In other words, it’s a book for all climbers, not just the elite. R.L. feels that too many climbers get hung up on difficulty ratings and pay insufficient attention to the aesthetic character of a route. “For some people, if there’s a 5.13 out there, they’ve got to climb it. If it happens to be in a quarry behind a welding shop, they don’t care. I do care,” he says.
Just what makes a climb a classic is hard to say. However, most of the climbs the Stolzes chose for their book are multi-pitch routes in scenic settings that they and their clients have especially enjoyed. Often they have a good story to tell about the route. “Half of the routes in the book are obvious and half are not,” R.L. says.
Like their life, the book is a joint project of theirs. Now in their late fifties, R.L, and Karen started Alpine Adventures in 1985 after traveling and climbing around the world. They wrote a business plan while waiting out a storm in a hut in New Zealand. Both had visited the Adirondacks many times and enjoyed the region, so they bought a house in Keene and have been there ever since.
The Stolzes guide clients on climbs and treks not only in the Adirondacks, but also in the Dolomites in Italy, the Blue Mountains in Australia, the Annapurna Sanctuary in Nepal, and the Anti-Atlas Mountains in Morocco. In 2013, Karen took a client up Mount Kilimanjaro.
According to the guidebook, the climb begins in the center of a large white slab to the left of the waterfall. In 2011, however, Tropical Storm Irene washed away much of the vegetation that had been growing close to the waterfall. Instead of taking the traditional start, R.L. intends to climb over the newly exposed rock, a line he pioneered soon after the storm. He calls it After Irene.
He warns that the rock on the first pitch, though dry, is polished and slippery. With that, he steps onto the face and scrambles about fifty feet to a ledge, where he sets up a belay anchor. Nowhere along the way is he able to put in a cam or chock.
The next part is a bit harder. Although it would be easier to go straight up, R.L. opts to traverse right, beneath an overhang, and then up a right-facing corner. This way brings us closer to the waterfall—“the gestalt of the climb,” as he puts it.
We end this short pitch (which could be combined with the first) at the first of two soaking pools. On a hot day, it would be tempting to take a dip. This is another feature that makes Roaring Brook Falls a classic. “Where else can you climb up to take a swim?” Adirondack Rock asks.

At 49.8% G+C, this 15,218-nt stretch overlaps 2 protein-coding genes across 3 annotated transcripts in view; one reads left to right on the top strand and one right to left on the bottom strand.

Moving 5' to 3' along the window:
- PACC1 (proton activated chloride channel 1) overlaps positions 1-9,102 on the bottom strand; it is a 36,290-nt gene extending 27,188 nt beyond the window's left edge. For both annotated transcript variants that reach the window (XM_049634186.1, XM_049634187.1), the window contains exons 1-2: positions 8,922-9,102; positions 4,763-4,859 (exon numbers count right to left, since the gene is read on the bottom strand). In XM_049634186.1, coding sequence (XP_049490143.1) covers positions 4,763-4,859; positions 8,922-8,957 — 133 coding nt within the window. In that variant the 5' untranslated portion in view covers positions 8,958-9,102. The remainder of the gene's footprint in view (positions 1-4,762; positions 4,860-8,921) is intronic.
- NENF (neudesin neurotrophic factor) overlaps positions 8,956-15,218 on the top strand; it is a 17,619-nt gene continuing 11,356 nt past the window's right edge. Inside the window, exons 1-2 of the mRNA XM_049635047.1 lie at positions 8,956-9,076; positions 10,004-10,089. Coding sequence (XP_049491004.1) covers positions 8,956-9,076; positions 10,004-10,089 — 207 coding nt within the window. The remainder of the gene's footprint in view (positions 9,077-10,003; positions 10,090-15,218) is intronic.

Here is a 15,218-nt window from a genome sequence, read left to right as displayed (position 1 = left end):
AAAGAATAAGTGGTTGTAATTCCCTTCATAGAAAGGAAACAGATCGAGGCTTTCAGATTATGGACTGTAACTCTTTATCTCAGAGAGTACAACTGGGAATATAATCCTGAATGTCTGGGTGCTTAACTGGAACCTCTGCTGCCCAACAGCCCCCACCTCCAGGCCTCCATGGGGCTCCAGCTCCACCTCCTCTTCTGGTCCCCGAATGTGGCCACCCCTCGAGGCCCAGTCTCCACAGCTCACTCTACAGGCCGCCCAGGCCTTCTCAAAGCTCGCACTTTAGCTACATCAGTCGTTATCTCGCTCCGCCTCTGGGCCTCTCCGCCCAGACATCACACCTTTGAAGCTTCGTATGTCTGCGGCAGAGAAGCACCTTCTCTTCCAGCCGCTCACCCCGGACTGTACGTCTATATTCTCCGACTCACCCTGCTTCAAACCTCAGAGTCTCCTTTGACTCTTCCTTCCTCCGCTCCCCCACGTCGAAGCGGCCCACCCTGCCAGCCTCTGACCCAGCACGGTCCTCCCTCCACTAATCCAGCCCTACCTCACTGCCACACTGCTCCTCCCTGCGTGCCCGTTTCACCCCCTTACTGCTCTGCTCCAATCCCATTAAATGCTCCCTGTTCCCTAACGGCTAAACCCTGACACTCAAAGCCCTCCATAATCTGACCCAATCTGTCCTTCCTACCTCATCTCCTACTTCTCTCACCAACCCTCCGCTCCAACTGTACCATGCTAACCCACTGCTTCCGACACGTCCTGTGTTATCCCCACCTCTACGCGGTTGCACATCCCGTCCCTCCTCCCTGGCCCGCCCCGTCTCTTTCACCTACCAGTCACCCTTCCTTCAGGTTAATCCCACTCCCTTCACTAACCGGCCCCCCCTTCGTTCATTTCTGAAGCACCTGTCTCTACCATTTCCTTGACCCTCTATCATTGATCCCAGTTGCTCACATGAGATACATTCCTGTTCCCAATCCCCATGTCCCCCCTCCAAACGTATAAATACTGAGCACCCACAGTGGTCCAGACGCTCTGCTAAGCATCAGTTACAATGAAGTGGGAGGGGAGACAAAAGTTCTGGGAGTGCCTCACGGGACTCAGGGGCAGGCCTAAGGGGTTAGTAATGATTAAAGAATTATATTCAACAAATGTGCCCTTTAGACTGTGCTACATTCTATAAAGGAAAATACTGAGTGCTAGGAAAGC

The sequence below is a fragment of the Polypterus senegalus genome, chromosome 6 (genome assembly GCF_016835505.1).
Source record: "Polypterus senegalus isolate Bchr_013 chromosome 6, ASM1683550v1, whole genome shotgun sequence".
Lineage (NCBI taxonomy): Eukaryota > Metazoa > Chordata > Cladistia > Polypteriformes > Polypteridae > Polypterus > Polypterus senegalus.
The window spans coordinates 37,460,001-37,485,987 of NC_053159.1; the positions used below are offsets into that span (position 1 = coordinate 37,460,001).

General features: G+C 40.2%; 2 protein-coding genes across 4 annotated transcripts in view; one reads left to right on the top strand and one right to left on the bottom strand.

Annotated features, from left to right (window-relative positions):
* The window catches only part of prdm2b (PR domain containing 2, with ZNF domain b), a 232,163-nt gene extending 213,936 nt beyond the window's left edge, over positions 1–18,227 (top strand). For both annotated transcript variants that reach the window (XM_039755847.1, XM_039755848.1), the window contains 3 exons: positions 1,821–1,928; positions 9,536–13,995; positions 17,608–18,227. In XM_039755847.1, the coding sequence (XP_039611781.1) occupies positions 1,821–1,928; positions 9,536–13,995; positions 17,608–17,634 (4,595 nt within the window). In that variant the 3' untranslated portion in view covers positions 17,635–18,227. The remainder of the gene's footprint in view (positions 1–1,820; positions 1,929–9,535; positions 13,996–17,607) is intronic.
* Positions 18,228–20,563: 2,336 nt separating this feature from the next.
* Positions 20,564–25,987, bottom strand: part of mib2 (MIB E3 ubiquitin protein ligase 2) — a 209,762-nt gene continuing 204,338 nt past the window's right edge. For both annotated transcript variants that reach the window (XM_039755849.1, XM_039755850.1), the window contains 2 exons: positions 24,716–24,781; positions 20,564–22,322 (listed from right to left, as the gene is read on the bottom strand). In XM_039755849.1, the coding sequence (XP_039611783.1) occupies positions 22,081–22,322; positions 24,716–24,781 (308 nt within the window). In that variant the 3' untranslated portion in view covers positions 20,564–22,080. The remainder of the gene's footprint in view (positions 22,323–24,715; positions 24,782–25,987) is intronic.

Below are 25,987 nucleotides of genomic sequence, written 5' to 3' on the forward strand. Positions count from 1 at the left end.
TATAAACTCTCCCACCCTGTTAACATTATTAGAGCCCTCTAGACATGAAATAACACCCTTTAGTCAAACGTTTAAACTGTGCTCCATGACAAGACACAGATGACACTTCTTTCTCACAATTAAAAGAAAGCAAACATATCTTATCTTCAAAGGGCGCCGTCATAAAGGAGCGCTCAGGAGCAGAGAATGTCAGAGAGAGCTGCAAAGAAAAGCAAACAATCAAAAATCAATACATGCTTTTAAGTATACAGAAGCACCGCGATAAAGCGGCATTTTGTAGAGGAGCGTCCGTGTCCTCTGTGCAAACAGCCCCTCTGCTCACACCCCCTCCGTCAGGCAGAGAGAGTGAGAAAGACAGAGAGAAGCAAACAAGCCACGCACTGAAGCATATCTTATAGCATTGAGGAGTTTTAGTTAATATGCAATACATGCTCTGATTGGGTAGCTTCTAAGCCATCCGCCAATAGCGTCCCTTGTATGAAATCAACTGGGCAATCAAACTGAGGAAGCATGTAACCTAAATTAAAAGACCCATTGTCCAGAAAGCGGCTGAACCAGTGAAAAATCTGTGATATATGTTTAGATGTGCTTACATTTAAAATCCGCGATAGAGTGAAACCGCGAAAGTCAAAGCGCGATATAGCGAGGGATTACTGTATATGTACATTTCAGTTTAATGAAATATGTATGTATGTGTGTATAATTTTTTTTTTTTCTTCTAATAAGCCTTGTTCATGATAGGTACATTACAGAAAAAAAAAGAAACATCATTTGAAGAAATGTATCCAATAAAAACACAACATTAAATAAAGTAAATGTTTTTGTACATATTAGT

And where else can you find a swimming hole with such stupendous views? By now we can see most of the peaks in the Great Range, a massive wall of green set against a blue sky.
The next pitch is mostly a scramble over easy terrain. The tricky bit comes at the start, where we surmount a large bulge on small footholds. We end up on a spacious ledge near the second soaking pool. It’s safe here without being on belay, so we cross the ledge together and climb a short distance to blocky brown rock next to the brook. Once I put R.L. on belay again, he crosses the stream, climbs beside it, and sets up an anchor by looping slings over a pair of somewhat loose boulders.
I cautiously step across the stream and climb the dirty, mossy rock alongside it. Thankfully, the pitch is short and easy, and there are no slips.
In our fifth and final pitch, R.L. re-crosses the stream to dry rock, then angles up and right to the very top of the waterfall. He anchors himself to a tree and puts me on belay.
After crossing the stream, I traverse right until I’m at the top of the cataract, where the water rushes down a narrow flume. I’m so close I feel its mist. At R.L.’s request, I pose for photos. It gives me a moment to enjoy the view down the waterfall and toward the mountains in the distance. I’m almost disappointed when the photo session ends. I make one or two easy moves and hoist myself onto a broad ledge where R.L. and Karen are waiting. We change into our hiking shoes, sort the gear, coil the rope, and start down the trail back to Route 73.
The climb turned out to be easier than I expected, but it confirmed R.L.’s observation that a rock route needn’t be difficult to be fun or aesthetically pleasing—meaningful, if you will. Roaring Brook Falls is a classic in my book, too.